1. re: bayoucook

            Ooh! Great idea! I freeze mine cooked but that limits the application somewhat. I'll be doing this in the future!! :)

        2. If one factors in labor costs and time, there are very few things that are cost-effective to make at home versus buying at the store.

          The reason I make certain things at home versus buying them at the store is because they are either healthier (less preservatives) or taste better. But more often than it's just for the pure intrinsic joy of making it.

          6 Replies
          1. re: ipsedixit

            Some condiments that are simple combinations of common ingeredients are no-brainers for a lower unit cost with little time invested. Cocktail sauce, tartar sauce, mustard sauce for stone crabs, and honey butter come to mind; I'm sure there are many more.

            1. re: Veggo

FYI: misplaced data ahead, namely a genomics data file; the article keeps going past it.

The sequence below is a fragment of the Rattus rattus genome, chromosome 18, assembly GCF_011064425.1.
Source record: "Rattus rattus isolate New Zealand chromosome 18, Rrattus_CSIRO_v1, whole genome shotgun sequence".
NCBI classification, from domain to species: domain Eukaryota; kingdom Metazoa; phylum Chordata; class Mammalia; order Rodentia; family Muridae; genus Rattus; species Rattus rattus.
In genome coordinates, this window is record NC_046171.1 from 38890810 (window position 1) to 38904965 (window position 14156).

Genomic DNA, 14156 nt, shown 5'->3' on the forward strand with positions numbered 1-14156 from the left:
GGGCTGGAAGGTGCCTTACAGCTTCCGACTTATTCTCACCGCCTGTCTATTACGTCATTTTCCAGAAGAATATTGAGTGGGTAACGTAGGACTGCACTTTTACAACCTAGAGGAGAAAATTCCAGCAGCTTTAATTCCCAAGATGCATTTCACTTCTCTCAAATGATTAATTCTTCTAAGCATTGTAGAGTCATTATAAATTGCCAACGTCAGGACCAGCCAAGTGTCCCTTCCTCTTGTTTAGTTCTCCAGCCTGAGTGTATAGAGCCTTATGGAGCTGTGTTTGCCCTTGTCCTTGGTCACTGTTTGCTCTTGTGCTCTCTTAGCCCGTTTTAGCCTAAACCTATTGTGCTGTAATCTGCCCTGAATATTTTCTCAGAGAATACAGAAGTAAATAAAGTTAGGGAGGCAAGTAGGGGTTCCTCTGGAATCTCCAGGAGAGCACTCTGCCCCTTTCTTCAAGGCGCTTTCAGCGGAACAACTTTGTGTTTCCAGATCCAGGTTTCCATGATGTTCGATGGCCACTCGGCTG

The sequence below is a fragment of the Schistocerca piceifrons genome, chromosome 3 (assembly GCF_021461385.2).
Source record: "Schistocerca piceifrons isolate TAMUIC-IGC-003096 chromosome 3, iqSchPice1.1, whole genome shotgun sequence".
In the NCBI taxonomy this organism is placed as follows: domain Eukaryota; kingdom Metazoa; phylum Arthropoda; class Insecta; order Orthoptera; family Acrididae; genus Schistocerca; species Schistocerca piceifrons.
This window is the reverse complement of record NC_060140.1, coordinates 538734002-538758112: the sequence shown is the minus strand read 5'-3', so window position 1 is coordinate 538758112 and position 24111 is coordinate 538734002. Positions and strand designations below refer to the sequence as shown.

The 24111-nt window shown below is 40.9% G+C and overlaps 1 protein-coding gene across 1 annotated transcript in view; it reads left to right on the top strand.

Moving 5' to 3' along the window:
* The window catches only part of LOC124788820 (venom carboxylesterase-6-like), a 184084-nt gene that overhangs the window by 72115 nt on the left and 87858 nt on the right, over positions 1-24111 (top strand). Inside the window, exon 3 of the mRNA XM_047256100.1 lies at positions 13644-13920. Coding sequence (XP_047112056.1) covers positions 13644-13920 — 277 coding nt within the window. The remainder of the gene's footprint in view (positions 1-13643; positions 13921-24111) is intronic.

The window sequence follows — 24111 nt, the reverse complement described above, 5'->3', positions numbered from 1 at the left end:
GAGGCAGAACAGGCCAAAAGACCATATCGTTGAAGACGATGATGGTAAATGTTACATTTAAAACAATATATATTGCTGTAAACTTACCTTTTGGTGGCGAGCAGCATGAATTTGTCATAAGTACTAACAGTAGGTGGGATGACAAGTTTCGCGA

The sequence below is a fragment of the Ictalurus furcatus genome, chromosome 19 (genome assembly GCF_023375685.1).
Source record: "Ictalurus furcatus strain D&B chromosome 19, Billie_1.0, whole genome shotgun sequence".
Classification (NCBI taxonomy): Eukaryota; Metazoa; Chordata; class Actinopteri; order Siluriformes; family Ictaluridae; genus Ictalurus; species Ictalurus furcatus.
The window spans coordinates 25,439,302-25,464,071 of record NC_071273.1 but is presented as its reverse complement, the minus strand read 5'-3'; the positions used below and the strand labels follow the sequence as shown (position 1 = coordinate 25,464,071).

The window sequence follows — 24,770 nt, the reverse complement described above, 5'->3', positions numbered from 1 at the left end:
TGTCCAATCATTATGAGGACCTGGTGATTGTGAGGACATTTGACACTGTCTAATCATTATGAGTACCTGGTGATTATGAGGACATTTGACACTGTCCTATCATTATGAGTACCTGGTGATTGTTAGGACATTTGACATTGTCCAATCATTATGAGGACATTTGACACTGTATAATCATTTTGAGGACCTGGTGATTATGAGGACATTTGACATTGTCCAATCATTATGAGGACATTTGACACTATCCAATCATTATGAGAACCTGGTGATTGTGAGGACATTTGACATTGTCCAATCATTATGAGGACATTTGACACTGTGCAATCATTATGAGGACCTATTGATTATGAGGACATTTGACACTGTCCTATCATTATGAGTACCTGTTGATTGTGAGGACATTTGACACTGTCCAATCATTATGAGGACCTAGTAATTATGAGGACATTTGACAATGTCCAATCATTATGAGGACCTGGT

Hmm, I'm not so sure about that.

              Let's take one of your examples: cocktail sauce.

              Average retail price for a bottle of cocktail sauce (5 to 7.5 oz) is probably somewhere around 4 to 6 dollars, depending on the brand. (And you can probably get it for cheaper if it's on sale, or with a coupon -- but then we digress)

              If I'm making a basic cocktail sauce, I'm going to need at least some or all of the following:

              lemon juice
              salt, or celery salt
              tabasco sauce

              I'm no so sure I can make cocktail sauce using the above ingredients for under $4, esp.if you factor in things like labor, the cost of the jar or storage container, and time.

              1. re: ipsedixit

                It's folly to factor in your labor unless you would otherwise be being paid for the time you spend in the kitchen and supermarket, Containers - you have them already and I hope you're not going to charge for your dishwashing.

                1. re: greygarious